Better Late Than Never: Green signal to new stronger pictorial warnings on tobacco products

Although 1.5 years late in India - pictorial warnings on tobacco products will be rotated as per law
New pictorial warnings:
to be implemented by 1 Dec 2011
This old adage aptly describes the Indian government order to change the existing pictorial warnings on cigarette and tobacco packs. The Ministry of Health and Family Welfare has issued a gazette notification on 27.5.2011 ordering for the replacement of the existing mild pictorial warnings with more grotesque, scary and effective ones with effect from 1st December 2011. This much needed order has not come a day early, after several deferments due to lack of political will on one hand and intense lobbying by the tobacco industry on the other hand. The existing pictorial warnings had come into being on May 31, 2009. So it will be after close to two and a half years that they will be rotated and replaced by scarier pictures of cancerous mouths/cheeks of men and women and diseased lungs of a man as per the Cigarette and other Tobacco Products Act, 2003.

The pictures will be accompanied by a text message written in bold capital letters stating that SMOKING KILLS or TOBACCO KILLS.

Several anti tobacco groups had been trying very hard to get the warnings rotated with a view to improve their effectiveness in curbing the menace of tobacco. Even the common person on the street had found them to be too soft to have any meaningful visual effect on the consumer. So, one should be thankful for this birthday gift on the occasion of, and just ahead of, World No Tobacco Day, which falls on Tuesday, May 31, 2011.

Pictorial health warning labels effectively communicate the risks of tobacco use. Extensive research from across the globe has established that effective health warnings increase knowledge about risks associated with tobacco use and can decrease intentions to use tobacco among vulnerable youth and persuade tobacco users to quit. Graphic warnings have a greater impact than text-only ones and can be recognized by low-literacy audiences and children-two vulnerable population groups. The warnings have been introduced in several developing and countries such as Thailand, Singapore, Brazil, Chile, South Africa and others.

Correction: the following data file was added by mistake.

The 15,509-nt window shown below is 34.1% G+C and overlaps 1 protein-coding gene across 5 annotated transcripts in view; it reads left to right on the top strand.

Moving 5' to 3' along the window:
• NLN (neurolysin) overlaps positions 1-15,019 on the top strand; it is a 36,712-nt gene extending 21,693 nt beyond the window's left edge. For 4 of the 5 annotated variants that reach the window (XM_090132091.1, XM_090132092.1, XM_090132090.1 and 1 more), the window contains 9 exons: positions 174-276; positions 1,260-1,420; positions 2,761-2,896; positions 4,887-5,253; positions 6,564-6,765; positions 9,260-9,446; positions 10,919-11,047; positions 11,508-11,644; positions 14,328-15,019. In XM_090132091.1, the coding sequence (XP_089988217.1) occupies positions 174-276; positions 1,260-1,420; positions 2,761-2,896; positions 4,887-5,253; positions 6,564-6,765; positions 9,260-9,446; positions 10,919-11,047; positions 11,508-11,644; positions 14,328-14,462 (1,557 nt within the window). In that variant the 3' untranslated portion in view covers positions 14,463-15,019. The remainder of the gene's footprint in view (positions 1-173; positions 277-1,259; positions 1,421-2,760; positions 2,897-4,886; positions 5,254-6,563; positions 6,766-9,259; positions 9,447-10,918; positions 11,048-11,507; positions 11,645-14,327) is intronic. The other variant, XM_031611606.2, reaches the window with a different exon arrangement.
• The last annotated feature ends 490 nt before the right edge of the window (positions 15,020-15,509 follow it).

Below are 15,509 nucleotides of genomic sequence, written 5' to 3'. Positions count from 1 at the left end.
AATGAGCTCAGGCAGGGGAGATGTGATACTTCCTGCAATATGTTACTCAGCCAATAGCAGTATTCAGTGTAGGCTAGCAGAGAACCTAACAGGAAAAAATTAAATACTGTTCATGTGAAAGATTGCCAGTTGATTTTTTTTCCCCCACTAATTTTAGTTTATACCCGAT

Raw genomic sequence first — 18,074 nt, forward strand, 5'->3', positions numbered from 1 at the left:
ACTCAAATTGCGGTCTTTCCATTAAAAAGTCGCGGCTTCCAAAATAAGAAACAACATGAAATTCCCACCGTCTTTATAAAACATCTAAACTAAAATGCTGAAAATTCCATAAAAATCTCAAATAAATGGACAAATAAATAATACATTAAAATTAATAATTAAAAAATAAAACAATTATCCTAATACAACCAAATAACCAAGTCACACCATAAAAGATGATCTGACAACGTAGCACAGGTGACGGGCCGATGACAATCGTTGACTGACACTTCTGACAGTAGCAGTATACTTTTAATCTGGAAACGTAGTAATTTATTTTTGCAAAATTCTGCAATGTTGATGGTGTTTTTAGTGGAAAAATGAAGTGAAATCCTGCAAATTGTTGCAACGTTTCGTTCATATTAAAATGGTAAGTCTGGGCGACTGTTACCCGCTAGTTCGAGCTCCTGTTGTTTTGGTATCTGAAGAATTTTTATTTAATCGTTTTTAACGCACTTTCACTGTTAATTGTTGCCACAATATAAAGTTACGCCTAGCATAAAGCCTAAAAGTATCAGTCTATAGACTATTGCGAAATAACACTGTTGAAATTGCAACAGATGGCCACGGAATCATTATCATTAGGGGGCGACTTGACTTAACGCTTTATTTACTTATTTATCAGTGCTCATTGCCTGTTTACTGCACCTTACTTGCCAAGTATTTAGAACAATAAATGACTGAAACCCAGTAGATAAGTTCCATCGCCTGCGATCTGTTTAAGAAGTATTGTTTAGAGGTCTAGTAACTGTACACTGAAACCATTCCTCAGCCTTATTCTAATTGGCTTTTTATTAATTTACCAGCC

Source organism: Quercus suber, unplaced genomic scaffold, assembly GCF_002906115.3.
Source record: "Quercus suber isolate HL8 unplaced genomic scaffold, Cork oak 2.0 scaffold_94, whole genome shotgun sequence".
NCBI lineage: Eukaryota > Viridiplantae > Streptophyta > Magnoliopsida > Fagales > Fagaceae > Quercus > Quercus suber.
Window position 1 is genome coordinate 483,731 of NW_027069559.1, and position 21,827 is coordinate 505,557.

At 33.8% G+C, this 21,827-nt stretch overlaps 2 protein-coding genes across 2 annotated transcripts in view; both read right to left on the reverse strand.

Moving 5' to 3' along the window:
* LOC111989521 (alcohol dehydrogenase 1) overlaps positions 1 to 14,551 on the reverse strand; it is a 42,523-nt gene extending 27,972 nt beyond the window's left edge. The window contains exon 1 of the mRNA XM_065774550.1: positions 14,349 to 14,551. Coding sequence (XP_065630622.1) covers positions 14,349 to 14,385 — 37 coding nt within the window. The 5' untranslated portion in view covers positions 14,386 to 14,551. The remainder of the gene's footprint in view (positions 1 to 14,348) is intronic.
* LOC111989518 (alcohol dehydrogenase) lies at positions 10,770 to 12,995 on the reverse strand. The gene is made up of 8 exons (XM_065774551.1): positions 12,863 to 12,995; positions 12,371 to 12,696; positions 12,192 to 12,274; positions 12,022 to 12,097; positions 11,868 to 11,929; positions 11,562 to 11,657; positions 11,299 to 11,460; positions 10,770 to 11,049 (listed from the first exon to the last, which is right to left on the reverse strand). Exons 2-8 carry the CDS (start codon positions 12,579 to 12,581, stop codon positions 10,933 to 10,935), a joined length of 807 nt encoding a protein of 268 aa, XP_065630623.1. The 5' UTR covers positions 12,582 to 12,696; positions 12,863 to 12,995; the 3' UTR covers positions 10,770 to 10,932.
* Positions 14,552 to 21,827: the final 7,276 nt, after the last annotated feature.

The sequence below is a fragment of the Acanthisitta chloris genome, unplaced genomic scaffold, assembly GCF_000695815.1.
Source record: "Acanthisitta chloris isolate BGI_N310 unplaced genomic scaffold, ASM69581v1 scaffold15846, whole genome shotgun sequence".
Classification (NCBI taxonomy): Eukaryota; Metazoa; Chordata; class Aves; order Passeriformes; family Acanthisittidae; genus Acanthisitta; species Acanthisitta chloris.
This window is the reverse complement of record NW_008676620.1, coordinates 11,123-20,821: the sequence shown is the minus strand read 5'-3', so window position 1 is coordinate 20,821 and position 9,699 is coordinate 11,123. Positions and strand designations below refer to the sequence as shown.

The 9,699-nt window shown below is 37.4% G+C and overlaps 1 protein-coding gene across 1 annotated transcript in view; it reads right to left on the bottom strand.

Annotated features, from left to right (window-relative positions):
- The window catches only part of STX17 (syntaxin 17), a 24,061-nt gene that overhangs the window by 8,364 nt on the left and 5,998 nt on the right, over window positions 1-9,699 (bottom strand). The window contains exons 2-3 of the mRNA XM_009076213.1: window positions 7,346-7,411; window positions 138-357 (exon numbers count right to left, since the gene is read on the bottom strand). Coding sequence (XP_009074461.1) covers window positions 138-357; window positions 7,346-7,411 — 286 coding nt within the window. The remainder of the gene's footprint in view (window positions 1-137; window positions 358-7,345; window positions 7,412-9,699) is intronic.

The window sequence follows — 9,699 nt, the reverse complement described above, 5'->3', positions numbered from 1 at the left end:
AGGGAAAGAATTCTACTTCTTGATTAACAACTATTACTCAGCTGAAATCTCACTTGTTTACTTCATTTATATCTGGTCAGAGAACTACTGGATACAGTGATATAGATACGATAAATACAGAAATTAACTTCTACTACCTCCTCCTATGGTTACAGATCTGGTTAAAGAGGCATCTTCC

It is not only on this front of pictorial warnings that the government has shown its lackadaisical
attitude, in so much as effective tobacco control methods are concerned. Despite promulgation of the Cigarette and Other Tobacco Products Act (COTPA), 2003, the poison of tobacco and cigarette smoke continues to take its toll of innocent lives. On its part, the government has failed to implement the law in its true spirit. Tobacco/cigarette shops continue to dot the areas close to educational institutions, minors continue to sell and buy tobacco products with impunity, gutkha/pan masala chewing and spitting continues to plague our cities, and the peddlers of death continue unabated with their brisk business.

We are still talking of smoke free cities, whereas we should be aiming at tobacco free cities. The menace of gutkha/ khaini/ pan masala chewing is increasing at an alarming rate amongst all strata of society without any gender bias. This has resulted in a spurt of oral cancer cases. But those who are hooked to it, find the addiction too strong to be got rid off. Smoking in pubs, offices and other public places has definitely reduced, but the chewing tobacco syndrome shows no signs of receding.

What is needed is a stronger commitment of the government towards the health of its citizens and a better understanding on the part of consumers about the importance of leading a healthy nicotine free life.

Shobha Shukla - CNS
(The author is the Editor of Citizen News Service (CNS). She is a J2J Fellow of National Press Foundation (NPF) USA. She is also the Director of CNS Gender Initiative and CNS Diabetes Media Initiative (CNS-DMI). She has worked earlier with State Planning Institute, UP. Email:, website:

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